Have you picked out your halloween outfit? Every year at this time we have Trunk or Treat at the church building for the children and they come with parents in tow from all around. It is amazing to see both how the children are dressed and how the adults have clothed themselves for the occasion. It is seldom the case that you see anything scary. But there are tons of funny outfits all around. Every year I will get the question from Linda, “Are you going to dress up for tonight?” As is common, it isn’t something that has really crossed my mind until then and the thought of really preparing to dress in some odd way isn’t very appealing.
But it does bring to mind how many times in the New Testament we are challenged to dress or put on a particular kind of clothing and it has nothing to do with dressing up for either church or any other occasion. Paul even spoke of our becoming followers of Christ through faith by being baptized into Christ and PUTTING ON CHRIST in Galatians 3:26-27. He told the disciples in Colossae both to put off clothes like anger, wrath, malice, slander and obscene talk and to put on the new self, which is being renewed in knowledge after the image of its creator. “Put on then, as God’s chosen ones, holy and beloved, compassionate hearts, kindness, humility, meekness, and patience, bearing with one another and, if one has a complaint against another, forgiving each other; as the Lord has forgiven you, so you also must forgive. Above all these put on love, which binds everything together in perfect harmony “(Colossians 3:12-14).
But one of the strongest challenges about our clothing is found in I Peter 5:5-7. “Likewise, you who are younger, be subject to the elders. Clothe yourselves, all of you, with humility toward one another, for God opposes the proud but gives grace to the humble. Humble yourselves, therefore, under the mighty hand of God so that at the proper time he may exalt you, casting all your anxieties on him, because he cares for you.” How would a person look dressed up in humility? Let’s face it, humility has never been one of the virtues described in Scripture that most people see the need for or even consider as something they ought to be striving to gain more of in life. Far too often humility is seen as some kind of weakness and something to be avoided if we really long to be successful in life. It should cause us to step back and take a closer look at the whole theme when we consider the fact that Jesus described himself as lowly or humble of heart in the great invitation when he invited us to come unto him to find rest to our soul (Matthew 11:28-30). Jesus certainly wasn’t weak in any way. He had authority over the demons, over sickness and death and over the waves and storms of the sea. He later declared that “All authority in heaven and on earth had been given to him.”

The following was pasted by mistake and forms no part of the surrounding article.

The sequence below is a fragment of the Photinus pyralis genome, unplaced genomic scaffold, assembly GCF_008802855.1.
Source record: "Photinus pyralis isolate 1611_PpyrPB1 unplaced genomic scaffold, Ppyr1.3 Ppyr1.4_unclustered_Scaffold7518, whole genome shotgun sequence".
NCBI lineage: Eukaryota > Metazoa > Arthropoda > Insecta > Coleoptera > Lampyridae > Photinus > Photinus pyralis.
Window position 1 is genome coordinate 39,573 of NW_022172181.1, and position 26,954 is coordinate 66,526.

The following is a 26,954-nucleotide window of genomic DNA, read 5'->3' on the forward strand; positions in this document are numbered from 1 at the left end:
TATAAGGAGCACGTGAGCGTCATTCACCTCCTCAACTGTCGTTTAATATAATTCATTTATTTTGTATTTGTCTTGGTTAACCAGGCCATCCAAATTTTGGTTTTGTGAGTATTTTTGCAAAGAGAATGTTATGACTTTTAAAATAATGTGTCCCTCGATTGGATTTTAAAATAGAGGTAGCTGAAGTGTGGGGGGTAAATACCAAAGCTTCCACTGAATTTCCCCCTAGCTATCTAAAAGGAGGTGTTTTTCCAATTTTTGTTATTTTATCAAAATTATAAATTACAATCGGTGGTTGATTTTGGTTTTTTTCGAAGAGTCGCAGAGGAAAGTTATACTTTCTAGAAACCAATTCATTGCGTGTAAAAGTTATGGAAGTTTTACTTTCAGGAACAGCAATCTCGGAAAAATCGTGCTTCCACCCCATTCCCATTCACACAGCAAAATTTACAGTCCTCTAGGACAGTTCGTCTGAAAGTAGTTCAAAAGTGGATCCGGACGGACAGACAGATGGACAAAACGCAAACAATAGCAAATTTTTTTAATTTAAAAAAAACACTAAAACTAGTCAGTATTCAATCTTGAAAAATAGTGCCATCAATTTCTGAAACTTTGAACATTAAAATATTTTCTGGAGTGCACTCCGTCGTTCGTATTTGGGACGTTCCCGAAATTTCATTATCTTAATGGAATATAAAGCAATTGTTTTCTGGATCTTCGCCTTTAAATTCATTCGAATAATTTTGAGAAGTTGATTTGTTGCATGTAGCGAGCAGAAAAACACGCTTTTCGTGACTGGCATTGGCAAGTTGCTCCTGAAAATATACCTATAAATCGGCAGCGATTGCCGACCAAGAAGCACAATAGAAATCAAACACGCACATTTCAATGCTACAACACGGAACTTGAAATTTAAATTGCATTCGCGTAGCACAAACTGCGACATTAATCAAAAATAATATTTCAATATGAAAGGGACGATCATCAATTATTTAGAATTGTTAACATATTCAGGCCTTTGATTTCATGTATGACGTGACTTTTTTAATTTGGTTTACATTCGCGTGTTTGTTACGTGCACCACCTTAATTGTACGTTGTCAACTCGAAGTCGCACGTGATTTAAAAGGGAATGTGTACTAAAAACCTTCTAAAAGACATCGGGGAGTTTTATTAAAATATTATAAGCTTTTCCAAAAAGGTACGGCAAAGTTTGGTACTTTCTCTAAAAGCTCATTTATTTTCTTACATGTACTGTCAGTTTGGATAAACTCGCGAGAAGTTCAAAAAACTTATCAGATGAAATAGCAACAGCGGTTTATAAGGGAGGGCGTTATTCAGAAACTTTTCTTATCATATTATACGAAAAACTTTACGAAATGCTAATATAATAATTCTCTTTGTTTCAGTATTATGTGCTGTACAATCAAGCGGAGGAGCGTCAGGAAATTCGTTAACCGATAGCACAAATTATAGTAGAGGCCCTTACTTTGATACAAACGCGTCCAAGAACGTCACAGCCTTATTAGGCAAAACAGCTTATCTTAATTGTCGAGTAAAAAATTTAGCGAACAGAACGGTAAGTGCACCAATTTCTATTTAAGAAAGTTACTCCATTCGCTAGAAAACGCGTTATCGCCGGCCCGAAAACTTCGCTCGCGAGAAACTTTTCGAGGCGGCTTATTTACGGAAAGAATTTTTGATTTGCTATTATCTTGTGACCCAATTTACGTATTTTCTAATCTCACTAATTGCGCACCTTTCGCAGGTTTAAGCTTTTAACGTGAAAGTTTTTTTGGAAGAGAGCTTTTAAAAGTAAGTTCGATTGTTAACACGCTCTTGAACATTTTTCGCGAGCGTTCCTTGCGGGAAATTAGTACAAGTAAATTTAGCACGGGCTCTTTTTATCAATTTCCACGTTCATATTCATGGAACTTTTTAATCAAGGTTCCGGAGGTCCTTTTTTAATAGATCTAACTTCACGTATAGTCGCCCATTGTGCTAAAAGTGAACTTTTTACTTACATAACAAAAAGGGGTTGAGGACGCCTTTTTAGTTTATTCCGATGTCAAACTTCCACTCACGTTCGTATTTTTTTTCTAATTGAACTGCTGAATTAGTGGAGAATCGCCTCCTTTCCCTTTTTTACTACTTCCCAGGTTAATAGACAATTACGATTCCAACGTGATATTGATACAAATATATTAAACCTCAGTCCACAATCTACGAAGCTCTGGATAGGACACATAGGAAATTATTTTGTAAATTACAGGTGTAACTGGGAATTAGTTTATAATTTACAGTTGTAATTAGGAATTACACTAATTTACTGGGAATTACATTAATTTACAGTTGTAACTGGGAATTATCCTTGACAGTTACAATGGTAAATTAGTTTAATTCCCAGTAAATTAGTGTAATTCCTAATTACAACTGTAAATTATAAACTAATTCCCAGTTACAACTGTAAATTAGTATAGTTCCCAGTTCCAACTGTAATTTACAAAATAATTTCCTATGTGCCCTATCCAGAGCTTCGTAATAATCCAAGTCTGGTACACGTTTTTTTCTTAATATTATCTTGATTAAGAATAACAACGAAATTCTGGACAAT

So, what does it really mean to be clothed with humility? Humility is the opposite of pride or arrogance where we tend to think of the whole universe as revolving around us. Humility doesn’t suffer from “I” disease. Remember the story of the rich farmer Jesus told of in Luke 12. His crops came in abundantly and he didn’t have enough space in his old barns to take care of all the harvest. Listen to his speech to himself. “What shall I do, for I have nowhere to store my crops? And he said, ‘I will do this: I will tear down my barns and build larger ones, and there I will store all my grain and my goods. And I will say to my soul, ‘Soul, you have ample goods laid up for many years; relax, eat, drink, be merry.’ But God said to him, ‘Fool! This night your soul is required of you, and the things you have prepared, whose will they be? So is the one who lays up treasure for himself and is not rich toward God.” Did you notice how many times the rich farmer used the words “I” and “My”. Everything thing was about him and God called him a fool for his arrogant, prideful and egotistical attitude. What if he had thought instead of how blessed he was and have looked around to see what needs were obvious in the people all around him and declared how he would use some of the abundance God had given him to help others who hadn’t been so blessed? How would God have reacted to him then?
Humility isn’t about putting ourselves down or having a poor me spirit. Humility isn’t when we constantly think of all we can’t do. Instead humility is neither thinking too highly of ourselves or too lowly of ourselves. Humility is when we don’t think of ourselves but focus on the needs and hurts all around us and willingly risk to help the other person. Part of what made the Good Samaritan such a powerful example of loving his neighbor was his willingness to risk his own hurt in order to help the man who had been beaten and left for dead beside the road. When our worries about what could happen to us keep us from opening our hearts and hands to help the one in trouble it is pride that is acting rather than humility.
It is vital for each of us to take a long look into the mirror of our life to see how we are clothed. Be sure to look closely because we can think we have our humility on when it is actually our pride that is showing all over the place. It will always be the one dressed in humility that receives the BEST DRESSED AWARD from God.